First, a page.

UK nearing ‘cliff edge’ on post-Brexit police data sharing, MPs warn
Home Affairs committee says it will be ‘near impossible’ to reach agreement on access to criminal databases
MPs have urged the Home Office to prepare for the possibility it will face a “cliff edge” in the exchange of data needed to protect public safety after the Brexit transition period, in a report that warns existing arrangements for leaving the EU could compromise the UK’s security.
The UK has yet to negotiate access to EU-wide criminal databases used by police and intelligence agencies after Brexit, and it will be “near impossible” to secure access by the time the transition period ends in December 2020, the Home Affairs Select Committee said in a report.
The report said prime minister Theresa May’s withdrawal agreement, which MPs will vote on this week, contains no reference to either the Schengen Information System (SIS II), which facilitates data sharing on missing and wanted individuals and stolen objects, or ECRIS, which records convictions in other member states.
British police forces access SIS II more than 500 million times a year, according to the report, but access to the database is still being negotiated under a separate security treaty.
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“A failure to retain access to SIS II and ECRIS would be a significant downgrade of our policing and security capability at a time when cross border crime and security threats are increasing,” the report said. “It is crucial that the Home Office plans for a possible cliff edge in data exchange after the transition period ends, and publishes a full and detailed risk assessment of the impact of losing access.”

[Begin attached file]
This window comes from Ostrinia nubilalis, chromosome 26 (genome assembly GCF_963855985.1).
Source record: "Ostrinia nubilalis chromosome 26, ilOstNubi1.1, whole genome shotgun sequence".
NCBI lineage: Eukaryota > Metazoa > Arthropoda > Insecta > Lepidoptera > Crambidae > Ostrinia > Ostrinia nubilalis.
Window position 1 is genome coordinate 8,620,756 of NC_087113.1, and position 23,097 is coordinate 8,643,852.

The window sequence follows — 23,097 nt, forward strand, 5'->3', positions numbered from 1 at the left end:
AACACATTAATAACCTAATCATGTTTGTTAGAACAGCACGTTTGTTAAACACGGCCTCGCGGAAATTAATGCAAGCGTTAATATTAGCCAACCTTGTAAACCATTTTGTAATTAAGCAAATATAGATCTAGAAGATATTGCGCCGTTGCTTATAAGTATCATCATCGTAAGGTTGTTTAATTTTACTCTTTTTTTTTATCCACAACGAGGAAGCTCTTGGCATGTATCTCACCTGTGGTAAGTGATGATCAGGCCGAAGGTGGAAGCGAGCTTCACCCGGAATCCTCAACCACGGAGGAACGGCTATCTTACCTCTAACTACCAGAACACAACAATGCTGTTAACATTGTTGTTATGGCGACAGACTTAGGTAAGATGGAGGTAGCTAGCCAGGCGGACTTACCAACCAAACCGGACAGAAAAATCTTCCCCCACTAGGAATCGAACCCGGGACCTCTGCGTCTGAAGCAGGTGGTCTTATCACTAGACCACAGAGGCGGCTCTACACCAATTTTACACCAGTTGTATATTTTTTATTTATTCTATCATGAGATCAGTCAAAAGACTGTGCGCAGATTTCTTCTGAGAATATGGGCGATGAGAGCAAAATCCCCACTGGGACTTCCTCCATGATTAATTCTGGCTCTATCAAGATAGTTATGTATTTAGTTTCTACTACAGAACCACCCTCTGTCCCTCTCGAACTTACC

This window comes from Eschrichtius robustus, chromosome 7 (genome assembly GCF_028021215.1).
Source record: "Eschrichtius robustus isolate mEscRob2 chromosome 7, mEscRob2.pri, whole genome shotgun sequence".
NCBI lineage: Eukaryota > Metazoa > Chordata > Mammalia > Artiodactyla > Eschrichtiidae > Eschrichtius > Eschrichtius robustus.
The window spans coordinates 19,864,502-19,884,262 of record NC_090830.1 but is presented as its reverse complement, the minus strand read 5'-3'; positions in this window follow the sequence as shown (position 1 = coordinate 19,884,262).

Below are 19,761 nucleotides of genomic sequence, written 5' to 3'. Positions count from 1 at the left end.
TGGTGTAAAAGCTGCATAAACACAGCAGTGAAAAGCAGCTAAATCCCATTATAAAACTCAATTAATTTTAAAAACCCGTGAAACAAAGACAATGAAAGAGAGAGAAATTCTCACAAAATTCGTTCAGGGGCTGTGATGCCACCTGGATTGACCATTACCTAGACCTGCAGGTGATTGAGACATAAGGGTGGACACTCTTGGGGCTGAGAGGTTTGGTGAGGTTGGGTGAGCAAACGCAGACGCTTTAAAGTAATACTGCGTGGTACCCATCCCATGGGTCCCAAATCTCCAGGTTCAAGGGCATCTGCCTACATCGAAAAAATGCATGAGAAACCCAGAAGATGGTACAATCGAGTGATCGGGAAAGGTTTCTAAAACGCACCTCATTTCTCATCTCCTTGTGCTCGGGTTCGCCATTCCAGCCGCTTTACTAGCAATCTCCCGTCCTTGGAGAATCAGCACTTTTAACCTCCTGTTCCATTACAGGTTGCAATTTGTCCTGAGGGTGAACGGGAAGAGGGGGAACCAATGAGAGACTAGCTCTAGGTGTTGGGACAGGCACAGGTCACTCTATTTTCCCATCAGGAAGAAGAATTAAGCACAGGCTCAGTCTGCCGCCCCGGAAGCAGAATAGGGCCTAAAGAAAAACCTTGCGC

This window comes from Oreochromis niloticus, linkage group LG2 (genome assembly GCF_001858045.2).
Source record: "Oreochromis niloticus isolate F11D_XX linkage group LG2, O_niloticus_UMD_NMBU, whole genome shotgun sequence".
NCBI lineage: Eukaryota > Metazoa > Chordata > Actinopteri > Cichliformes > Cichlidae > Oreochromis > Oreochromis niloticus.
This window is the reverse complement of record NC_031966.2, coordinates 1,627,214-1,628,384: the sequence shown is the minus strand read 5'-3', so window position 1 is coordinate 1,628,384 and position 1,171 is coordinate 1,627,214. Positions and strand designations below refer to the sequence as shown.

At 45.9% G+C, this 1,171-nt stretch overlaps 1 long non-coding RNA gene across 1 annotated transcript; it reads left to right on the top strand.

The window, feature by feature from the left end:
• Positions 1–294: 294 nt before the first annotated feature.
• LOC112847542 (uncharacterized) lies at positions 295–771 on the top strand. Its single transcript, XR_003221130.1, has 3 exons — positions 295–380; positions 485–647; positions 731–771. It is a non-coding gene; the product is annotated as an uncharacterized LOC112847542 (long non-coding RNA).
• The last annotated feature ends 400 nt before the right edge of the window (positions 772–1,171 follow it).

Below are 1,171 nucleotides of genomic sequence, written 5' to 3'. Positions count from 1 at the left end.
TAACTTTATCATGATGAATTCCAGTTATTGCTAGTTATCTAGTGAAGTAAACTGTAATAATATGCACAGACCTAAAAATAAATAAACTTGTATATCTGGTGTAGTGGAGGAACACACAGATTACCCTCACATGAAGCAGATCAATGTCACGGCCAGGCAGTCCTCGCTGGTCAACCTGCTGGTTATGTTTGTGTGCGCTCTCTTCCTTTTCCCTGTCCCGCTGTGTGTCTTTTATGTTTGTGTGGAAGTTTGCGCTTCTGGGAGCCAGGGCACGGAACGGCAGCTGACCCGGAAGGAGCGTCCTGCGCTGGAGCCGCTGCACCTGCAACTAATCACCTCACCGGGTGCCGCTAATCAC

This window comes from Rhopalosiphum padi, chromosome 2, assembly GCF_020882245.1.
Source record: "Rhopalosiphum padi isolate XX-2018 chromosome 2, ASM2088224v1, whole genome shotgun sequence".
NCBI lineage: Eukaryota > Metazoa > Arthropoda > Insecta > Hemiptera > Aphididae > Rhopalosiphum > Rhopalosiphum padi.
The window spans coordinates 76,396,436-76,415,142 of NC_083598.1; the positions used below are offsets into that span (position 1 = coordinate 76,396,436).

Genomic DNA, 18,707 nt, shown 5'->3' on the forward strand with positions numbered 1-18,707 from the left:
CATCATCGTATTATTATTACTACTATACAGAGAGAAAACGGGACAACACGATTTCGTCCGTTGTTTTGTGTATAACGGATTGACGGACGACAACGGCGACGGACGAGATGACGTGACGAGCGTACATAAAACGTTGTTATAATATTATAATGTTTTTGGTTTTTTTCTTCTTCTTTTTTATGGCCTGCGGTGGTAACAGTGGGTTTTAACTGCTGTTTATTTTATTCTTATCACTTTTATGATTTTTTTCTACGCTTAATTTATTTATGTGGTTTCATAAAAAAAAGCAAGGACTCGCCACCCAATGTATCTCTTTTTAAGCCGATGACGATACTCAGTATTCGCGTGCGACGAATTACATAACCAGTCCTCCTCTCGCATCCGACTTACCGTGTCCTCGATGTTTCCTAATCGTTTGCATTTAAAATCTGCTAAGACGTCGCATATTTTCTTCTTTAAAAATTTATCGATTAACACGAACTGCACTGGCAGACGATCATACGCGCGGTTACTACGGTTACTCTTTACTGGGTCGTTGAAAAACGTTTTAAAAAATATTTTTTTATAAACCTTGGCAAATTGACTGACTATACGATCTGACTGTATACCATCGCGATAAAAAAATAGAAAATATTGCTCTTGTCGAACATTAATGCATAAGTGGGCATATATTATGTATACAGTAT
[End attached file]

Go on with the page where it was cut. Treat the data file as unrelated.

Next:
It added: “We are extremely concerned that the government is either being complacent or failing to be transparent about the security implications and it should provide full and accurate information to parliament about the security risks,” it said, following arguments from within the EU that the databases should be limited to countries in the EU or Schengen Area. There is far too much complacency on this issue, on the part of both the UK government and the EU.”
The committee also said it was “extremely concerned” about the lack of clarity the draft withdrawal agreement gave on what customs and border arrangements will look like after Brexit.
“The wide range of outcomes allowable under the declaration will make it extremely challenging for the Home Office to make preparations for UK border operations after transition ends,” it warned.
“Given the Home Office’s track record in hiring people and developing IT systems, any significant programmes of work will need to begin immediately.”
It said the department should provide the committee with a statement outlining its plans and timeline to transition to “whatever the new system will be”.
The report also said MPs on the committee were “concerned that the Home Office is overly optimistic about how easy it will be to negotiate a replacement process to take over” from the European Arrest Warrant, the EU-wide extradition agreement.
A Home Office spokesperson said the draft Brexit deal “delivers the broadest security partnership in the EU’s history and provides a framework for a future security relationship between the UK and the EU to keep people safe”.
“It is in everyone’s interests to combine efforts on security and, whilst our relationship with the EU will change, we have agreed to share vitally important information, including passenger name records, DNA, fingerprints and vehicle registration,” they said. “We will also be establishing a streamlined extradition process so that our law enforcement agencies can quickly investigate and prosecute criminals and terrorists.”
In September, the National Crime Agency and the National Police Chiefs Council announced that they were to create a team of officers and other police staff dedicated to helping forces across the UK cope with the potential fallout of Brexit – including loss of access to data-sharing systems.
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